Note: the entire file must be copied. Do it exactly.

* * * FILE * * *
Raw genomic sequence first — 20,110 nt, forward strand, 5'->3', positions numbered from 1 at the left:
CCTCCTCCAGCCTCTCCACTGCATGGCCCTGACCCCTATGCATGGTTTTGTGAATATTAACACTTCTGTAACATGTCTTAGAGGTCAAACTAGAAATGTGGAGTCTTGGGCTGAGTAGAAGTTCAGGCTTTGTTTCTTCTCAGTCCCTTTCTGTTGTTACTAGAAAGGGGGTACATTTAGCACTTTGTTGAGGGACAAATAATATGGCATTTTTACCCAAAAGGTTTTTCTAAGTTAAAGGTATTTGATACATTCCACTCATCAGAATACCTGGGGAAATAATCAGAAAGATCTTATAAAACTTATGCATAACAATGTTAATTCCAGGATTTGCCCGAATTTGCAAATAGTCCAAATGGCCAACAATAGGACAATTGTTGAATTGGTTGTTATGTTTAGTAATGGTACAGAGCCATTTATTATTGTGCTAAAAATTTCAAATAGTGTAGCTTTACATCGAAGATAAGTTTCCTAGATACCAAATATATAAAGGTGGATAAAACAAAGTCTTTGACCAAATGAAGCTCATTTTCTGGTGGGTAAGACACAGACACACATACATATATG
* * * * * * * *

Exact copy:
Raw genomic sequence first — 20,110 nt, forward strand, 5'->3', positions numbered from 1 at the left:
CCTCCTCCAGCCTCTCCACTGCATGGCCCTGACCCCTATGCATGGTTTTGTGAATATTAACACTTCTGTAACATGTCTTAGAGGTCAAACTAGAAATGTGGAGTCTTGGGCTGAGTAGAAGTTCAGGCTTTGTTTCTTCTCAGTCCCTTTCTGTTGTTACTAGAAAGGGGGTACATTTAGCACTTTGTTGAGGGACAAATAATATGGCATTTTTACCCAAAAGGTTTTTCTAAGTTAAAGGTATTTGATACATTCCACTCATCAGAATACCTGGGGAAATAATCAGAAAGATCTTATAAAACTTATGCATAACAATGTTAATTCCAGGATTTGCCCGAATTTGCAAATAGTCCAAATGGCCAACAATAGGACAATTGTTGAATTGGTTGTTATGTTTAGTAATGGTACAGAGCCATTTATTATTGTGCTAAAAATTTCAAATAGTGTAGCTTTACATCGAAGATAAGTTTCCTAGATACCAAATATATAAAGGTGGATAAAACAAAGTCTTTGACCAAATGAAGCTCATTTTCTGGTGGGTAAGACACAGACACACATACATATATG